THE PROSPECT of in-house lawyers securing a voice within the general profession nationally remains firmly on foot, but is not expected to become a reality in the near future.
Australian Corporate Lawyers Association (ACLA) president Tony de Govrik last week emerged from talks with the Law Council of Australia (LCA) in Canberra and revealed that further developments surrounding the radical proposal would probably not be felt for “another six months at least.”
As reported by Lawyers Weekly in early October, ACLA is keen to join the 12 incumbent state and territory-based law societies and bar associations as a constituent member of the LCA. The in-house guild, which represents 2,200 corporate counsel Australia-wide, believes its addition would better reflect the diverse face of the profession at a national level.
While de Govrik reported that the LCA was receptive to the idea at the meeting, he added that a number of hurdles needed to be negotiated before it could be examined in greater depth.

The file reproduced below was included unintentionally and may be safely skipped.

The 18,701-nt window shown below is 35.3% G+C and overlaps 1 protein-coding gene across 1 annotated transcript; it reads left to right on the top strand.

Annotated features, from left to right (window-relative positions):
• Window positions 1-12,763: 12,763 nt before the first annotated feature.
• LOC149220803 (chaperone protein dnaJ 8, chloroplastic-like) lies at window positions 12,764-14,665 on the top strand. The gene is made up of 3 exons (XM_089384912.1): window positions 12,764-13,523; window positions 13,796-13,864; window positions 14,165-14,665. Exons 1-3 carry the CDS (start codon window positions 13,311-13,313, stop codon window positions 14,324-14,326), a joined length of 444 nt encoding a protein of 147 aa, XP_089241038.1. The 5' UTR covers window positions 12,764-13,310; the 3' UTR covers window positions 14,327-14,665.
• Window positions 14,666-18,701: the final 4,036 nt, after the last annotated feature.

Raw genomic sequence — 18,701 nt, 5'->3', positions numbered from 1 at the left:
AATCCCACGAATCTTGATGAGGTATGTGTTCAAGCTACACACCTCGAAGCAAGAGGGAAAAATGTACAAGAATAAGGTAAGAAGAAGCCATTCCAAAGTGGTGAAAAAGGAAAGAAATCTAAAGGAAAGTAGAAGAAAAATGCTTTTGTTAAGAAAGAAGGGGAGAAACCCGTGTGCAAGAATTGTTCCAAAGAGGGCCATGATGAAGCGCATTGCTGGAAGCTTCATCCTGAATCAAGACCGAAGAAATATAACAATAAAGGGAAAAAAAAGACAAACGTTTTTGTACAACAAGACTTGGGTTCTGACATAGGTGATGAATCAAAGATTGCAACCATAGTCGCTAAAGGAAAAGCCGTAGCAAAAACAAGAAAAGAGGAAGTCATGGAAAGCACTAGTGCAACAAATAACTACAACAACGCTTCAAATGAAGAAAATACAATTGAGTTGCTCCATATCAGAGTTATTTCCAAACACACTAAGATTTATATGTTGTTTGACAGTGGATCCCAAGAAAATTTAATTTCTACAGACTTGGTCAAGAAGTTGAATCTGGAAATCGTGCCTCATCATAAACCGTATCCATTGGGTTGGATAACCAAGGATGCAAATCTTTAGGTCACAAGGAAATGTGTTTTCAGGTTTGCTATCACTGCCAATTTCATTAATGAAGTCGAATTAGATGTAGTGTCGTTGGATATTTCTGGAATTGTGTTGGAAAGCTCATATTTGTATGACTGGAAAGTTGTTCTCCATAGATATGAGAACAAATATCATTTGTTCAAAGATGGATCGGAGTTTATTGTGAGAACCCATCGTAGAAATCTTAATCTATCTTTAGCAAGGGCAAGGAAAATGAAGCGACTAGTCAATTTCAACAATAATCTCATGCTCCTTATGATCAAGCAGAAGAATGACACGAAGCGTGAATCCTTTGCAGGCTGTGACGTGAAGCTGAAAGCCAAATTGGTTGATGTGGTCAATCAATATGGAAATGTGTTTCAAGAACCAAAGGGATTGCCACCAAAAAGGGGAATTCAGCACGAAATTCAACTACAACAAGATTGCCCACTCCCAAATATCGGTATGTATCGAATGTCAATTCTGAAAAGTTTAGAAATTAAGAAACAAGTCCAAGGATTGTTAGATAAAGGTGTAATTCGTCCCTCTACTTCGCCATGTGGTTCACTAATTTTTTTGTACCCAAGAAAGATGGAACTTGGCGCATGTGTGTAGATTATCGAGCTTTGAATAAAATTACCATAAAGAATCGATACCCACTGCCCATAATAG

Firstly, two membership submissions — from the Western Australian and Northern Territory Bar Associations — remain unresolved. Then there is the potentially complex prospect of adjusting the Council’s constitution to accommodate membership from a body other than a law society or bar.
Nevertheless, ACLA was invited to tender a formal membership submission, which de Govrik confirmed would be followed up in due course. He added the Law Society of NSW’s recent resolution to afford in-house lawyers with two guaranteed seats on its council would add weight to any submission.